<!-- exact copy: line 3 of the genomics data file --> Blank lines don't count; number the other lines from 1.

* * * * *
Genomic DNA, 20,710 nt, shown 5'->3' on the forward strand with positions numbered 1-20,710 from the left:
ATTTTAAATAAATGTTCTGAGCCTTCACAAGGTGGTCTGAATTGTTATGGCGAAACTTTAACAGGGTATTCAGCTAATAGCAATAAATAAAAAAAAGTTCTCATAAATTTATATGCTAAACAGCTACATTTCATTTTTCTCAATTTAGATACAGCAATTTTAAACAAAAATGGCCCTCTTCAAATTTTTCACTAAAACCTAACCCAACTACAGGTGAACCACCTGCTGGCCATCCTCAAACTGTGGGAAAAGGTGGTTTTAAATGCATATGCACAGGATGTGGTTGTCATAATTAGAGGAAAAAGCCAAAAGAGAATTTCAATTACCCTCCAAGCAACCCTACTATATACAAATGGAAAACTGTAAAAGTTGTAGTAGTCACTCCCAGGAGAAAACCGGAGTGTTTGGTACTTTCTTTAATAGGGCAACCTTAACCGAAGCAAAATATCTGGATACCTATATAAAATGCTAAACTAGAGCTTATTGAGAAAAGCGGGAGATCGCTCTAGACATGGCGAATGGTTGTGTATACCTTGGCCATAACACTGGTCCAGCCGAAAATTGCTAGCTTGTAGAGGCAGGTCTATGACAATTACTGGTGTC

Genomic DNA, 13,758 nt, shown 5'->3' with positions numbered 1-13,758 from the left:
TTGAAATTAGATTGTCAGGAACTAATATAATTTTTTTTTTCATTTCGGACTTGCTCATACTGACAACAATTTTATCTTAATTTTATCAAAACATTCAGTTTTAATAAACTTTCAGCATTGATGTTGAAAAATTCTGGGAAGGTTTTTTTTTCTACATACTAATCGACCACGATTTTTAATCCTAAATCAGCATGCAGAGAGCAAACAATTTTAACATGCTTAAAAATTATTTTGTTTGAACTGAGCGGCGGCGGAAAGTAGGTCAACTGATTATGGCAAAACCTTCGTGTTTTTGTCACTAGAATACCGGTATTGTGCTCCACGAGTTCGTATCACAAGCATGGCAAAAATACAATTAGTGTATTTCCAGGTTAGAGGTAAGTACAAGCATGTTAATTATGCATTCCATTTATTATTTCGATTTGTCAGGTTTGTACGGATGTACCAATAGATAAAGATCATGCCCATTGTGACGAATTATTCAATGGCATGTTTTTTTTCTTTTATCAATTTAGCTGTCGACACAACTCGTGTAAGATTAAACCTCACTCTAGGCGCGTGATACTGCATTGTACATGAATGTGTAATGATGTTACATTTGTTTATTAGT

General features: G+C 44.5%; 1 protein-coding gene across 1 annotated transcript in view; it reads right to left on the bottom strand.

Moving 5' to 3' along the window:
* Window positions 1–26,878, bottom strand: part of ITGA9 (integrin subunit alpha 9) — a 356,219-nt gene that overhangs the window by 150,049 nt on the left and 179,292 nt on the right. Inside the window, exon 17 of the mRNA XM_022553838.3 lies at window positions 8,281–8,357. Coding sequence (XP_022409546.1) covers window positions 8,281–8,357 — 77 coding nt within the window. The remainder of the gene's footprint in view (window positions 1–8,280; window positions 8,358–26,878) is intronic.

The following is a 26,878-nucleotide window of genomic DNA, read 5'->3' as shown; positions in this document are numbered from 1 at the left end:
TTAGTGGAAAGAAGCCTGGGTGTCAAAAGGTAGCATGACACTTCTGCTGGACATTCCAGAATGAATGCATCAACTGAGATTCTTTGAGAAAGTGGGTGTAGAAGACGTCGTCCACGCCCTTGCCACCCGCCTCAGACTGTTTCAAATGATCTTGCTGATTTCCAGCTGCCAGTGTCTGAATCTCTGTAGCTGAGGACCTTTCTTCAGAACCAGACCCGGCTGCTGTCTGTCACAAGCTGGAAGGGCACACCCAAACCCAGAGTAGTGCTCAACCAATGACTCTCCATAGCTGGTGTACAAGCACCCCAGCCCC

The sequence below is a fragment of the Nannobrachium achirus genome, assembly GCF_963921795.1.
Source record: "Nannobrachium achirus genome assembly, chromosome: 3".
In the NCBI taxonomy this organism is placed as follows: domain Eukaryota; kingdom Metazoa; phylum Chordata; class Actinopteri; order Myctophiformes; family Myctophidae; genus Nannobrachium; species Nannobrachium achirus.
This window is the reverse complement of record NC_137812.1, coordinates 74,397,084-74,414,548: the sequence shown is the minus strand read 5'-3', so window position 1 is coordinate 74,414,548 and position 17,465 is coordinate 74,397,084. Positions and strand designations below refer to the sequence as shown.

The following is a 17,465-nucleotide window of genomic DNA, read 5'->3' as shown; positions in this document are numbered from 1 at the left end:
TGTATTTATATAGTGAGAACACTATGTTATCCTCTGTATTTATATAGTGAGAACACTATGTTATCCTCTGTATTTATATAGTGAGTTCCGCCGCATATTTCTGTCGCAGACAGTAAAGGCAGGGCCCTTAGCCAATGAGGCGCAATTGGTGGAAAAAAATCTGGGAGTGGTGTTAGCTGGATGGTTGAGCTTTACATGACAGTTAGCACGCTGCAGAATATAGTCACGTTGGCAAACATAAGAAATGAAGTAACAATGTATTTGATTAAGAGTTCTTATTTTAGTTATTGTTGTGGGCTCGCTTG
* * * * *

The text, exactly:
Genomic DNA, 13,758 nt, shown 5'->3' with positions numbered 1-13,758 from the left: